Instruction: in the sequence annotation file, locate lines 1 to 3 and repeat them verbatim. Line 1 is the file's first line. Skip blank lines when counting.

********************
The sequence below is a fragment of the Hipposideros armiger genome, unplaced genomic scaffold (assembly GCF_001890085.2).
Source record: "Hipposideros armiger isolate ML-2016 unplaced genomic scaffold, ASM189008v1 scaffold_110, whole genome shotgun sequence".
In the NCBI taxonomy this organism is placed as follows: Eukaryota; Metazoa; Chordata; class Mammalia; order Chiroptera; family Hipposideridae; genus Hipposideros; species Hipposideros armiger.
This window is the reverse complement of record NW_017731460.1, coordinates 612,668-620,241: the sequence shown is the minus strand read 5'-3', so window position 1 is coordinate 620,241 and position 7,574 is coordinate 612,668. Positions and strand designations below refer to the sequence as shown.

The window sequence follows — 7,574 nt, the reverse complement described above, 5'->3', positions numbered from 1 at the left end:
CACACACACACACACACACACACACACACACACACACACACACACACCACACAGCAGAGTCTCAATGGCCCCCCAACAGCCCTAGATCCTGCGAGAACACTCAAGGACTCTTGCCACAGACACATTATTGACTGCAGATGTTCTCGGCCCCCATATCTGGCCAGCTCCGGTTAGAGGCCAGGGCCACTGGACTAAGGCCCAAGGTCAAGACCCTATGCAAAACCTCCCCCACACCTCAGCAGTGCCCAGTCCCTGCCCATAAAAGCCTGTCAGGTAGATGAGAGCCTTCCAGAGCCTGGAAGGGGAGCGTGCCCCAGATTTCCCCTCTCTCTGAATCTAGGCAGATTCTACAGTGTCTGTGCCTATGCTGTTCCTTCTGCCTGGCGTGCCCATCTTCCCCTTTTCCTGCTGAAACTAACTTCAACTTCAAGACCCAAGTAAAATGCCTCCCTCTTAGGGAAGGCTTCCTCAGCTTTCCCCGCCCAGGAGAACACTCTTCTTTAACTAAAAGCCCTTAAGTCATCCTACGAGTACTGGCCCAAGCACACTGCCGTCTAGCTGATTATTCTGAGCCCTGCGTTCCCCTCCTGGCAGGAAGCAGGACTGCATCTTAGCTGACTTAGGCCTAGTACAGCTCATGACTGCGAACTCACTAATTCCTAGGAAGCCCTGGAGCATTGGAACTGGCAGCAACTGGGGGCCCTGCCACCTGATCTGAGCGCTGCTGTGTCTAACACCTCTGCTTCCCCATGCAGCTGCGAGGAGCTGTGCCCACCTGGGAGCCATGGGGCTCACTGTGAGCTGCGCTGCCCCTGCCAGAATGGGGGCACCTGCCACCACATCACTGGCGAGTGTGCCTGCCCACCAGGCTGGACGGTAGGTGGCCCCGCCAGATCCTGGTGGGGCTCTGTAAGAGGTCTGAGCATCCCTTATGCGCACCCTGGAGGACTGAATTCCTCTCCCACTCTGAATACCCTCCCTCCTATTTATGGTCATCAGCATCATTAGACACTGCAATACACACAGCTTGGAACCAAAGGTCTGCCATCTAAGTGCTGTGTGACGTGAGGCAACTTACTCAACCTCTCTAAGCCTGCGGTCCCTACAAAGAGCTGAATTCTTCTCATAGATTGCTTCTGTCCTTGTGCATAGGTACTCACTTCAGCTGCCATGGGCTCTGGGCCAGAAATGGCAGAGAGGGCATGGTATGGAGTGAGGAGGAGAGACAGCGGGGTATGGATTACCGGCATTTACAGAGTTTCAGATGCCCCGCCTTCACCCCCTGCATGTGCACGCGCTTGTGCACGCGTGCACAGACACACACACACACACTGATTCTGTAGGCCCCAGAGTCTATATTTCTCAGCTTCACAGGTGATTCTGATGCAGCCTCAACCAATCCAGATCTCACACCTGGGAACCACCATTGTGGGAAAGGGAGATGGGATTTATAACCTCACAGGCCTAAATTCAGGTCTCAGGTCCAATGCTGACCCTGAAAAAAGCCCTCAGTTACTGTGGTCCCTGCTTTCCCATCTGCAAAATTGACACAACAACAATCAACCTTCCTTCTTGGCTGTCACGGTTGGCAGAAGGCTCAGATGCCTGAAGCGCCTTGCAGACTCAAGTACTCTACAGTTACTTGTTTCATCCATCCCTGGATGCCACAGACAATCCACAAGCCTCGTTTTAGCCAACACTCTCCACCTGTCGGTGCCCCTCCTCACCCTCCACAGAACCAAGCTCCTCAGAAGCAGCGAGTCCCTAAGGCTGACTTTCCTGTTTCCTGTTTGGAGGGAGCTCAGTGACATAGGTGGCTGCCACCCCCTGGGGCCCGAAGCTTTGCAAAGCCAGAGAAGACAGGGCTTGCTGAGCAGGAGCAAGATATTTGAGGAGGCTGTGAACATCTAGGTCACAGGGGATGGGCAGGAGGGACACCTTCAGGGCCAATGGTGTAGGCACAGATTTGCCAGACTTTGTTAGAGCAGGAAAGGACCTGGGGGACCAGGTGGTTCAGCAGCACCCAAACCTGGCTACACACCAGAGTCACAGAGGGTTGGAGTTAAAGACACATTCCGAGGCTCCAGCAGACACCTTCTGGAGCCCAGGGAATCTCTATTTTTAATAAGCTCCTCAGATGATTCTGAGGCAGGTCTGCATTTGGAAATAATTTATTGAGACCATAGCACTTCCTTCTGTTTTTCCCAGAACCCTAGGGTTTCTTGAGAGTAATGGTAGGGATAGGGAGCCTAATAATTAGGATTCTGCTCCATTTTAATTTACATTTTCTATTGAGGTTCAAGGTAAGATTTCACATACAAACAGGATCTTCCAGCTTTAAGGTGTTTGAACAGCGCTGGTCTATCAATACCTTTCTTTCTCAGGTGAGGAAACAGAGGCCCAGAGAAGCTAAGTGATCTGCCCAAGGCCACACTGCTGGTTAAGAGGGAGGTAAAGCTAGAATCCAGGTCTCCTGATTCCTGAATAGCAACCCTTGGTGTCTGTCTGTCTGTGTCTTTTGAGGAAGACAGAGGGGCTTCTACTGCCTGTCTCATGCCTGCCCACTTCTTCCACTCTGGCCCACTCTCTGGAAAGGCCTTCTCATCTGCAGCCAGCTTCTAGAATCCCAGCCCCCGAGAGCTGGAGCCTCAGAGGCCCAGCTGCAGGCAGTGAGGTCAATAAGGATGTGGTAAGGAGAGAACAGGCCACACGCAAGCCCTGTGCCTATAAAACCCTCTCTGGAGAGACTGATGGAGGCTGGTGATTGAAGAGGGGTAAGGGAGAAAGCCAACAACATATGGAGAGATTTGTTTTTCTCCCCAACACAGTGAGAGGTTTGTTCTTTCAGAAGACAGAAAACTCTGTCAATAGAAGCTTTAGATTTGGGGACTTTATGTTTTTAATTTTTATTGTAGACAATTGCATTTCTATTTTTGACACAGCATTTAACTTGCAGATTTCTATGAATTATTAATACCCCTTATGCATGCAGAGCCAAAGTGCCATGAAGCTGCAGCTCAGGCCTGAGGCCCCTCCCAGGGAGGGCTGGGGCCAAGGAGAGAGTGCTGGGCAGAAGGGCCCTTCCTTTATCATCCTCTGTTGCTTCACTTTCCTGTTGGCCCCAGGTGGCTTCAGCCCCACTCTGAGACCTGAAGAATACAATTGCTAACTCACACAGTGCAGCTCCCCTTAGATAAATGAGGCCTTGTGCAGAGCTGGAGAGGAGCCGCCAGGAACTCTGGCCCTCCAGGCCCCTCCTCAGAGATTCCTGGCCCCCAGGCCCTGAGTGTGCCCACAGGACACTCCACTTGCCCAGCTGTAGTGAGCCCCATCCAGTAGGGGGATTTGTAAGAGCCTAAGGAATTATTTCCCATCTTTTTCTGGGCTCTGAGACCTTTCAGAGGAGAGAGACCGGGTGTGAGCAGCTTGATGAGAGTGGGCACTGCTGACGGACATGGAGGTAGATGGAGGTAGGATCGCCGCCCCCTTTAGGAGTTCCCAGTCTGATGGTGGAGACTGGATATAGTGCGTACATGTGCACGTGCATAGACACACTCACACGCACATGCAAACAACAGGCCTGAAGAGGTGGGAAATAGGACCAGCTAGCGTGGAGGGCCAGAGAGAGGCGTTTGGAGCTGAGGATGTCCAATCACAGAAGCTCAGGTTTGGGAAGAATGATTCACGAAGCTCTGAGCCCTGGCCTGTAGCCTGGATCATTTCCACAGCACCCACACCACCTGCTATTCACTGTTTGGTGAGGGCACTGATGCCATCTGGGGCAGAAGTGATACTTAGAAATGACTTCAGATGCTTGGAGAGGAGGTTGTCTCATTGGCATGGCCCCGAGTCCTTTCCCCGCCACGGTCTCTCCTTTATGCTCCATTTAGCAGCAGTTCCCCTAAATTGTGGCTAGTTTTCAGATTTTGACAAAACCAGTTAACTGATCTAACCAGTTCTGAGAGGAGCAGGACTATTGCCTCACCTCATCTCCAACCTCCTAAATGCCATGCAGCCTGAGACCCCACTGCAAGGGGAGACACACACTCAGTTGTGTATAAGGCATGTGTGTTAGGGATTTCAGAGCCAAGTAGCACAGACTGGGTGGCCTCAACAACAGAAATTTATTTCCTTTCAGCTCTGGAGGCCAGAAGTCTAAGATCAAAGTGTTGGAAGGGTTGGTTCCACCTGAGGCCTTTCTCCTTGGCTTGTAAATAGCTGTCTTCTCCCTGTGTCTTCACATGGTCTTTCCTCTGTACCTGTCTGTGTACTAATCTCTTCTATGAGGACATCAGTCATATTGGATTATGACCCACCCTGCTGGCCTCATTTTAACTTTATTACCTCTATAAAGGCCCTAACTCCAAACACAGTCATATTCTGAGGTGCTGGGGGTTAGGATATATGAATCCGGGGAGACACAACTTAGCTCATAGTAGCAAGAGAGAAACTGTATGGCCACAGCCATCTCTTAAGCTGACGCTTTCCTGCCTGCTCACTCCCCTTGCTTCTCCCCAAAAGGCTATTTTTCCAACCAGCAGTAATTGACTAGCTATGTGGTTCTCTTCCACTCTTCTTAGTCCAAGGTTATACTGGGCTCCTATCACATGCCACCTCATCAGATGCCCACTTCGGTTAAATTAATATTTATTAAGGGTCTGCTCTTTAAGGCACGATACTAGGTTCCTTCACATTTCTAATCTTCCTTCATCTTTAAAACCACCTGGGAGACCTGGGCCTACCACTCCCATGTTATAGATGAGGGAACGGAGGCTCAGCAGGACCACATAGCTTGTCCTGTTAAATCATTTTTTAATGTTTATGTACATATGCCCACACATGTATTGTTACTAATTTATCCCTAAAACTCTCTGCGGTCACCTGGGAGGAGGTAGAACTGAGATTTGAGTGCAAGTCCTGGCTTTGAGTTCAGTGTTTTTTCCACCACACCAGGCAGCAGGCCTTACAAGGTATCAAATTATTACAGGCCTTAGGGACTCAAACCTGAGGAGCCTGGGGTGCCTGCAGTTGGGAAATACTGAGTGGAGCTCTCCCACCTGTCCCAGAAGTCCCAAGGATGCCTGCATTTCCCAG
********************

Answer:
The sequence below is a fragment of the Hipposideros armiger genome, unplaced genomic scaffold (assembly GCF_001890085.2).
Source record: "Hipposideros armiger isolate ML-2016 unplaced genomic scaffold, ASM189008v1 scaffold_110, whole genome shotgun sequence".
In the NCBI taxonomy this organism is placed as follows: Eukaryota; Metazoa; Chordata; class Mammalia; order Chiroptera; family Hipposideridae; genus Hipposideros; species Hipposideros armiger.